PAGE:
The benefits of a strong core – and the exercises to get your own
With more and more of us confined to jobs in-front of computers all day, and studies that say “Sitting is the new smoking”, taking the time to focus on our core (the powerhouse of muscles around our middle) is more important than ever to help us exercise with ease. Our core is at the heart of good posture and balance, and if you regularly battle lower back pain – it could be because your deep core muscles aren’t firing like they should. Read on to explore which muscles comprise the core, what they’re good for, and how to build up your own.
Our core is more than just ‘six pack’ muscles, in fact it can be broken down into four separate muscle groups. Some muscles in the body are known as ‘prime movers’ – they are there to generate large forces throughout powerful exercise movements. It may surprise you to know that the deep core muscles don’t fit in this category! We instead want the core muscles to be stabilisers; responsive to demands placed on the body, and able to assist the prime movers to do their job.
One of the most commonly researched benefits of having a strong set of core muscles is less lower back pain. People also experience better posture and increased arm and leg strength when the core muscles are activated correctly. Life feels a little easier when the central muscles are playing their part. So how can we get them firing at their best?
- Practice Activation
This can be done anywhere, anytime; but should especially be completed during your workout! Start by sitting up nice and tall. To best get feedback on your core muscles, place your hands on the bony parts of your hips, with your fingertips just on the inside (in the direction of your navel).
Draw up your pelvic floor slightly, as if you were holding on to go to the bathroom, and gently pull your belly button towards your spine. You should feel a light tension under the fingers, indicating that the muscles around the spine are engaged.
Try to breathe in and out whilst holding this muscle contraction, building up to 5 full breaths.
- Add Stability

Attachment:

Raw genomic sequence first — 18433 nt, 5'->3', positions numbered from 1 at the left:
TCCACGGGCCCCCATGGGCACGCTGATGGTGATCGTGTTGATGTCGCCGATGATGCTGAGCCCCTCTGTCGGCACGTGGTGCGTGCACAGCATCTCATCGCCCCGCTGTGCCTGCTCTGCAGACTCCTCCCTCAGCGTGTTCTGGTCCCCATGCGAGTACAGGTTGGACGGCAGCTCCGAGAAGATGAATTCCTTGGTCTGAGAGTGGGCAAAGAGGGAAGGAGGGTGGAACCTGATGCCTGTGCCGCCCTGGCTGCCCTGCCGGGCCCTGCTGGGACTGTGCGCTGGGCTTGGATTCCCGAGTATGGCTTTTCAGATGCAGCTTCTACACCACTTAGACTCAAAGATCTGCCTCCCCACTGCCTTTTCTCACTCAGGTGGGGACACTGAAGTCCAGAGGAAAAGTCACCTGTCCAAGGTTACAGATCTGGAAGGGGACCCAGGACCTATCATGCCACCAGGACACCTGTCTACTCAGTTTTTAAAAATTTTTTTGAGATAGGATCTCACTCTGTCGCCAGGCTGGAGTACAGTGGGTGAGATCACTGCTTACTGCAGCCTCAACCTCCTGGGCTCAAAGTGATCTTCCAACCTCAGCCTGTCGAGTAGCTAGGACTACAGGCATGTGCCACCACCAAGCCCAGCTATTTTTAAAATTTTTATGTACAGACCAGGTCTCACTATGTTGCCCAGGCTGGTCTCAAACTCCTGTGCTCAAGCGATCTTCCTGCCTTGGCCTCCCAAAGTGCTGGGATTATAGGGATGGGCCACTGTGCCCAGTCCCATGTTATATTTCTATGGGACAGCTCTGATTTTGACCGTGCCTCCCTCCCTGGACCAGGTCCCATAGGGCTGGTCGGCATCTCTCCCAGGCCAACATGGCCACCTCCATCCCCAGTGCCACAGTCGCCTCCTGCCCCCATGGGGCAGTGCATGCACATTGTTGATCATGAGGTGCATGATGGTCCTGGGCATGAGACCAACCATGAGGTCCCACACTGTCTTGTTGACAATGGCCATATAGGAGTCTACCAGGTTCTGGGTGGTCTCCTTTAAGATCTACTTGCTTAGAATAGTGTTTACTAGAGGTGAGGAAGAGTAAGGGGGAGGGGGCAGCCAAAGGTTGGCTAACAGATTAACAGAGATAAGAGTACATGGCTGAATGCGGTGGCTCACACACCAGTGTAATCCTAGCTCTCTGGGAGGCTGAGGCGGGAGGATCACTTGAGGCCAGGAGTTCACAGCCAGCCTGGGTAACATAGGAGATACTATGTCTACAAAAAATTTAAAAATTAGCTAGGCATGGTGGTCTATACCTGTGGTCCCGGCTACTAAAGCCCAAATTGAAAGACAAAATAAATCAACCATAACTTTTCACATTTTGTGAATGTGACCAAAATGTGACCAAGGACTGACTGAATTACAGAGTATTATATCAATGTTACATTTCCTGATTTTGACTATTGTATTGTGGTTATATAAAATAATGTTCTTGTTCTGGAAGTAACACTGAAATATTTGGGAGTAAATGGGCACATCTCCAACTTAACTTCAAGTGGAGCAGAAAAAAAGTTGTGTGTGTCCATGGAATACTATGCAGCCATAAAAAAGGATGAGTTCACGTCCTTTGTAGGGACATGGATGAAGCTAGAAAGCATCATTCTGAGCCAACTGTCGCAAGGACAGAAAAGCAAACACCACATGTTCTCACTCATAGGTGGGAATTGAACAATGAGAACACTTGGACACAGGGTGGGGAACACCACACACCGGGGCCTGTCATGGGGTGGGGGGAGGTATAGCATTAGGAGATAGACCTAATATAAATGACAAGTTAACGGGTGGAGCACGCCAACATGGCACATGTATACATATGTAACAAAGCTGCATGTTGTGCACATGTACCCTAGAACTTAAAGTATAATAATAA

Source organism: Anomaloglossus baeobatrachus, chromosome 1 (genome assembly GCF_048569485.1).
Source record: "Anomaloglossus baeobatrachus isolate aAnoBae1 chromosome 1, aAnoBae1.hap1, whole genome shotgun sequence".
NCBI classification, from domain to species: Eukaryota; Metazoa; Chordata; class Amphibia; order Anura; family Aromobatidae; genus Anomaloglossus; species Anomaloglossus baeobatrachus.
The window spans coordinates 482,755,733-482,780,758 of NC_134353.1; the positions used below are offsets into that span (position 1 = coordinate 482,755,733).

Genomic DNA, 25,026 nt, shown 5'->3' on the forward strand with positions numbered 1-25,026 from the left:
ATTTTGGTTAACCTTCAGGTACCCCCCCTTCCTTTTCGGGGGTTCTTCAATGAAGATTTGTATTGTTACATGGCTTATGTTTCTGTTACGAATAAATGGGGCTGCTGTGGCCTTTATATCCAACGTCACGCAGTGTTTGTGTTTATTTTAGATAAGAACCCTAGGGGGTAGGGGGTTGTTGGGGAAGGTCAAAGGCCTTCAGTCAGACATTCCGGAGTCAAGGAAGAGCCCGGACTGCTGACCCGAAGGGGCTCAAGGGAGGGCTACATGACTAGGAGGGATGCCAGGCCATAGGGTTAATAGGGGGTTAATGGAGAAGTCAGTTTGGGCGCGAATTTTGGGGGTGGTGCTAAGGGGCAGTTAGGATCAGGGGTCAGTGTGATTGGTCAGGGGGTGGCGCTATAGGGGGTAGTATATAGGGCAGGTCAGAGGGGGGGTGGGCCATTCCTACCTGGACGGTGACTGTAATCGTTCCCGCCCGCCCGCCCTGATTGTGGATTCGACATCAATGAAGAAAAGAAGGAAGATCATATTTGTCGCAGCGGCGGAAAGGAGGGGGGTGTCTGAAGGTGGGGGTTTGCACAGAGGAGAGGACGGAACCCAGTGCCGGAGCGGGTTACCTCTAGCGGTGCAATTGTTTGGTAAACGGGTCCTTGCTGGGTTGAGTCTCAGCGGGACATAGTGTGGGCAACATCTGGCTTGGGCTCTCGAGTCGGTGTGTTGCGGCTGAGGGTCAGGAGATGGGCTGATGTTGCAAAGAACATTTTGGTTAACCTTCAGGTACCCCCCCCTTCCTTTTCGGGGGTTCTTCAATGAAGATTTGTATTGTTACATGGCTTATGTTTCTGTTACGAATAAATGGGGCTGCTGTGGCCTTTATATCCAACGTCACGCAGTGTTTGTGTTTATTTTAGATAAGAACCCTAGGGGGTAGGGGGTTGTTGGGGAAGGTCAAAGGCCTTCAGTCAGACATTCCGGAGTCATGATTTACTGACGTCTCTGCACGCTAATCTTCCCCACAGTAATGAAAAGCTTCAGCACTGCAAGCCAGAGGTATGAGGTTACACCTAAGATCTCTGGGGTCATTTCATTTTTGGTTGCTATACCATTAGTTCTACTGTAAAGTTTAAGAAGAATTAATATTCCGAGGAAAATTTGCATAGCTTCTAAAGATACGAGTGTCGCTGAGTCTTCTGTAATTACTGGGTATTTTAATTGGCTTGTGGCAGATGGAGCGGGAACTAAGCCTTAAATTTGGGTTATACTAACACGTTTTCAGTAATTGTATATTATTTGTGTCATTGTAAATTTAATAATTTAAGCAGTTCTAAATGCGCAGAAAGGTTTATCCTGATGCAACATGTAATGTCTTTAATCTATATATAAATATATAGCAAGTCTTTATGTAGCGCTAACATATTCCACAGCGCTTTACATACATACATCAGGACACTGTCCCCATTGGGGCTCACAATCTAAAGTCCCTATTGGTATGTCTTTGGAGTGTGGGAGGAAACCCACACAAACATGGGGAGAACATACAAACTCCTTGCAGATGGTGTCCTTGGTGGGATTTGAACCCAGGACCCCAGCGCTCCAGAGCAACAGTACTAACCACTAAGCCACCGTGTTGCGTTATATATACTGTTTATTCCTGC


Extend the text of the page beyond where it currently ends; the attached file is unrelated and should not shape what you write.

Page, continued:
Traditional core exercises such as the plank can be modified by doing them on the a_space Multi Bench, placing the elbows on the surface and keeping the body in a nice straight line. This is the perfect time to test out your core activation, ensuring that you can breathe at the same time.
Because the core connects the lower and upper body at the centre, you could also use equipment such as the Shoulder Mobility Station and Body Twist while focusing on the abdominals. The aim is to complete slow and controlled movements, breathing fully and engaging the core muscles.
- Build Strength
Now that the core has been prepared, we can apply the muscles to some bigger movement tasks. Check out equipment such as the Sit Up Bench and Leg Raises to see how the small muscles can assist the big ones, keeping the spine aligned and moving with ease.
You can also recruit your abdominal muscles during other whole body movements such as Body Pulls and Push Ups, Leg Press and Chest Press… try this next time you feel fatigued and see if you get a boost!
Just like anything in the body, if you don’t use it, you lose it – and this is very true for the core muscles. Start small and build up gradually to prevent injury – this article helps to explain the different layers of push-up if you want to start small.
Remember that if you are new to working out or have a medical condition which could be impacted by exercise, consult with your doctor before commencing any physical activity program.